How Banks Achieve Security And Compliance In The Cloud

For digitization projects, outsourcing the infrastructure to cloud providers can be a suitable cornerstone for modernization. The technical possibilities have existed for several years, but banks in particular are skeptical despite the technological maturity of cloud offerings. Above all, the requirements of banking supervision and concerns about data security make them hesitant to take the step toward cloud banking. However, with the necessary compliance know-how and consideration of the right criteria when selecting a provider, the hurdles on the way to the cloud can be successfully overcome.

The 'Cloud Monitor 2018' study by KPMG and Bitkom shows: IT security and compliance are identified by the study participants as the greatest challenges on the way to the cloud. No wonder, then, that conformity with legal requirements, such as the General Data Protection Regulation (GDPR), is at the top of the list of requirements for companies when it comes to evaluating potential cloud providers. Transparency in security checks and a contractually regulated exit strategy are also high on the list of requirements among those surveyed.

As far as the feared data breaches or hacker attacks are concerned, the study can reassure: The benefits of cloud solutions include a high level of security. This can generally be better guaranteed in modern data centers than with in-house solutions thanks to a continuously updated technical infrastructure and demand-oriented updates of the security systems - especially if the service provider has industry-specific offerings. According to the document, there were more security-critical incidents within in-house IT than in the public cloud solutions used in the twelve months prior to the survey.


There are many solution variations in cloud computing for banks. The recommendations on outsourcing to cloud providers issued by the European Banking Authority (EBA) define four deployment models that differ in their administrative characteristics:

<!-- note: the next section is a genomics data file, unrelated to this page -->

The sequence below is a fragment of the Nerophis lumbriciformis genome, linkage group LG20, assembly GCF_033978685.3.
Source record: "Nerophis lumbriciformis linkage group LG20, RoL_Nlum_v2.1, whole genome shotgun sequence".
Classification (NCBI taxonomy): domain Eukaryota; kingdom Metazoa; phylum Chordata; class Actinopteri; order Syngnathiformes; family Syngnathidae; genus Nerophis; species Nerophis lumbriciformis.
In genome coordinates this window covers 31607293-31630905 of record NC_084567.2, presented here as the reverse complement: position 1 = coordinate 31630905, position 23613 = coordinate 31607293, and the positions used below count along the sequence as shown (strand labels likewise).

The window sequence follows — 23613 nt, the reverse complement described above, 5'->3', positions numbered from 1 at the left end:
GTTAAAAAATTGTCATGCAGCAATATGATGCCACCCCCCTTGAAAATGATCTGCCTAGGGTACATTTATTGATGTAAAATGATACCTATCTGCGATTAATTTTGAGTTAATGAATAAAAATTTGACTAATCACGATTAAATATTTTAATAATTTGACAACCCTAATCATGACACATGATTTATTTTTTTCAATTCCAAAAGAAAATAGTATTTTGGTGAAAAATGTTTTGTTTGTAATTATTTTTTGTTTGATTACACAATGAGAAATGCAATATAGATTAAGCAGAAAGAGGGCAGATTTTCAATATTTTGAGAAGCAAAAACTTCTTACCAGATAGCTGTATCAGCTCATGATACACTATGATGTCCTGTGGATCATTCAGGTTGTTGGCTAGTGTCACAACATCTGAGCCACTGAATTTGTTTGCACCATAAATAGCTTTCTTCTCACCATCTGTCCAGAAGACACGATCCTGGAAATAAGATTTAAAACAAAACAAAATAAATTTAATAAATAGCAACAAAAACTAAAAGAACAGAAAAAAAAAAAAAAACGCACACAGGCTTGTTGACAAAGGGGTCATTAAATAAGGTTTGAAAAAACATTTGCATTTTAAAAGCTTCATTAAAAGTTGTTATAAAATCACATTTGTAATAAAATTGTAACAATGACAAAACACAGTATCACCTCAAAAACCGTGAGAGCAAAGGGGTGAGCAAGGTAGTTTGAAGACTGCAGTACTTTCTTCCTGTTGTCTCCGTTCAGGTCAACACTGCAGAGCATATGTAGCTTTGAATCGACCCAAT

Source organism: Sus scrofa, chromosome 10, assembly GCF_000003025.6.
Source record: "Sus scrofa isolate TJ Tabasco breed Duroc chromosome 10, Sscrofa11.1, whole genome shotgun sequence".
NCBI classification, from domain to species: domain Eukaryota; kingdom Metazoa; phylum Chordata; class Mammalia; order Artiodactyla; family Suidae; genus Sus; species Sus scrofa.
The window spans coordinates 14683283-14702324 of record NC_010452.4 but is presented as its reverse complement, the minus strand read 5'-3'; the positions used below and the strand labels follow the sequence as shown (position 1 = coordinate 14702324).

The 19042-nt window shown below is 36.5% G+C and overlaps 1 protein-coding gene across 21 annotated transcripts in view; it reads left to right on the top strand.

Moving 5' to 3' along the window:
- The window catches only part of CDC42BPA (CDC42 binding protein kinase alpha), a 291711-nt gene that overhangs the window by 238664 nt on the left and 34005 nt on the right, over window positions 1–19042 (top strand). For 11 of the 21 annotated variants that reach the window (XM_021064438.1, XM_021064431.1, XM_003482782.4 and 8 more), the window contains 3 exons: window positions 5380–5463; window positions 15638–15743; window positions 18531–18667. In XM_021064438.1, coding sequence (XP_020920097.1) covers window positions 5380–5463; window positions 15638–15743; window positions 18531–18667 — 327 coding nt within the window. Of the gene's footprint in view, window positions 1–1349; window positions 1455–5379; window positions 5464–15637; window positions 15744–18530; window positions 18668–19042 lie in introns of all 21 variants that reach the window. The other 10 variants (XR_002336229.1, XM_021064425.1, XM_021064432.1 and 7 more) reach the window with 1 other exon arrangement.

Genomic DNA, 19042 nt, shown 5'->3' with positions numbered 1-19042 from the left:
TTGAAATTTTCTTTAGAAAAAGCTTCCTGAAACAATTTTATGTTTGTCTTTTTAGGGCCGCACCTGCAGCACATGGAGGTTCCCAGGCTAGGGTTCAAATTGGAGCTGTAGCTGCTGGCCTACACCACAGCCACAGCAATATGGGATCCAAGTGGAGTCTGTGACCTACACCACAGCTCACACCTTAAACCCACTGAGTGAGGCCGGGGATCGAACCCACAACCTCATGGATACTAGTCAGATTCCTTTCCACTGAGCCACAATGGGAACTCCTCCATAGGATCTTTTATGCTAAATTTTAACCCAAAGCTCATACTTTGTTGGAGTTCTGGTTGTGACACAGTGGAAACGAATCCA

• the private cloud, whose infrastructure is exclusively available to a single institution,
  • the public cloud, where multiple users rent IT infrastructure and server capacity in a flexibly adaptable manner,
  • the community cloud, an infrastructure that can only be used by a specific corporate community, and finally
  • the hybrid cloud, which is a hybrid of several infrastructure variants.
However, these designations do not represent a universally valid standard on the provider market, so it is advisable to obtain precise information from the various providers about the characteristics of the cloud service and then select an infrastructure that fits the requirements of your own IT.

Particularly in the case of banks, it is still common today to operate sensitive data and applications exclusively in a private cloud environment or to keep them completely out of the cloud through local installations. This is to rule out the possibility of customer data from different institutions being mixed up or viewed by other tenants, which would violate supervisory regulations. But even a public cloud can meet regulatory requirements if it is multi-tenant and meets other key criteria.